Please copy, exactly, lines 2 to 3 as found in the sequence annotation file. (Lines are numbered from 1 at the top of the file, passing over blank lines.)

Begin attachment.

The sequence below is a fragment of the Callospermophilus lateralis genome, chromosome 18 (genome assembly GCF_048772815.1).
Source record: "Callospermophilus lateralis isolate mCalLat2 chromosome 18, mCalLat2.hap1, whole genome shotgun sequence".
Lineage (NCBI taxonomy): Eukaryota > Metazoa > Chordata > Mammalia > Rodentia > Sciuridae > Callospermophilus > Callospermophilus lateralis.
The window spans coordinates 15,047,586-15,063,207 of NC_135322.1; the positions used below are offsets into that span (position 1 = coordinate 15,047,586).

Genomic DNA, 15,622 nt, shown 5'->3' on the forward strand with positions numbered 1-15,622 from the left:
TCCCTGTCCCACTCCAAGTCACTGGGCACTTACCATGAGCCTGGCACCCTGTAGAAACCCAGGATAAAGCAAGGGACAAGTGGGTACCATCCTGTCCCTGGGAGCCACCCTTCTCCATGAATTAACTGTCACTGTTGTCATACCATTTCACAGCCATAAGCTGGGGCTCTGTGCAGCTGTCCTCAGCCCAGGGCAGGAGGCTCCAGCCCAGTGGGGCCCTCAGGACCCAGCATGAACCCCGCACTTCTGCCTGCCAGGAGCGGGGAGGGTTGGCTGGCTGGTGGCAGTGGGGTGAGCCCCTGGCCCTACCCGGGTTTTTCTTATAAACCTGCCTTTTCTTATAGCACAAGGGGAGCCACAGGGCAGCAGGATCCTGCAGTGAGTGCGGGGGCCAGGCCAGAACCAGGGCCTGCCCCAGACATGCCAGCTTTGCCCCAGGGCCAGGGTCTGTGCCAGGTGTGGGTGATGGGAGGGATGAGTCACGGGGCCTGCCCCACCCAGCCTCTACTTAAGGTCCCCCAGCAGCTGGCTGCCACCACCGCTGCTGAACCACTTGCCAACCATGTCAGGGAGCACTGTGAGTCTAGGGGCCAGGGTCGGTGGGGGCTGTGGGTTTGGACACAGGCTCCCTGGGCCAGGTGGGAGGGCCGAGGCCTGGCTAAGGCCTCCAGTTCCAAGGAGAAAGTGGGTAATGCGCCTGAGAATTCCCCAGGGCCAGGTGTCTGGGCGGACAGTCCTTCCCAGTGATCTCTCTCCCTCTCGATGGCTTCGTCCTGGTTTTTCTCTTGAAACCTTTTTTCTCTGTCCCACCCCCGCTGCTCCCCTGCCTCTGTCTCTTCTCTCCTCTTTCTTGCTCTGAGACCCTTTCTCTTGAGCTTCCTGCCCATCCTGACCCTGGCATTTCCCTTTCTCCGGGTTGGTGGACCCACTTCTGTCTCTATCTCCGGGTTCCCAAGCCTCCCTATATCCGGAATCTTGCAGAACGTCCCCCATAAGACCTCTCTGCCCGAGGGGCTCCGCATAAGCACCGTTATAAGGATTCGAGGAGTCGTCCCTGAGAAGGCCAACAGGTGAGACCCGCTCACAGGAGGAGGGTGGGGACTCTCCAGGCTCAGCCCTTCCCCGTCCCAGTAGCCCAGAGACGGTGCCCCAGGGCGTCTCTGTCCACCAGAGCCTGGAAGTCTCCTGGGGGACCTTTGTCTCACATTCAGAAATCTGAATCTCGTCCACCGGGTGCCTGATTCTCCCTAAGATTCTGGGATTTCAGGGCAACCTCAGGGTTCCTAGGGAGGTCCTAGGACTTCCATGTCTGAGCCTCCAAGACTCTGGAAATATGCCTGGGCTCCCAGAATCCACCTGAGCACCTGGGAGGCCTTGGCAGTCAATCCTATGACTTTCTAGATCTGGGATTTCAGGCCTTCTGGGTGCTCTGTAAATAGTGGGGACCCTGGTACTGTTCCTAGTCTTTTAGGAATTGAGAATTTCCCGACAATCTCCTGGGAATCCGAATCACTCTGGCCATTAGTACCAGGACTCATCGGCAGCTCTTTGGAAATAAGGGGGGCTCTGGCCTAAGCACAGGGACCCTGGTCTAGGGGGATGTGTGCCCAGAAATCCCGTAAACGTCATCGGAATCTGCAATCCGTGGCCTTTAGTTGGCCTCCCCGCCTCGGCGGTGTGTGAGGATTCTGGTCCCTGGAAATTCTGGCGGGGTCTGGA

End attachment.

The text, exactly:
Source record: "Callospermophilus lateralis isolate mCalLat2 chromosome 18, mCalLat2.hap1, whole genome shotgun sequence".
Lineage (NCBI taxonomy): Eukaryota > Metazoa > Chordata > Mammalia > Rodentia > Sciuridae > Callospermophilus > Callospermophilus lateralis.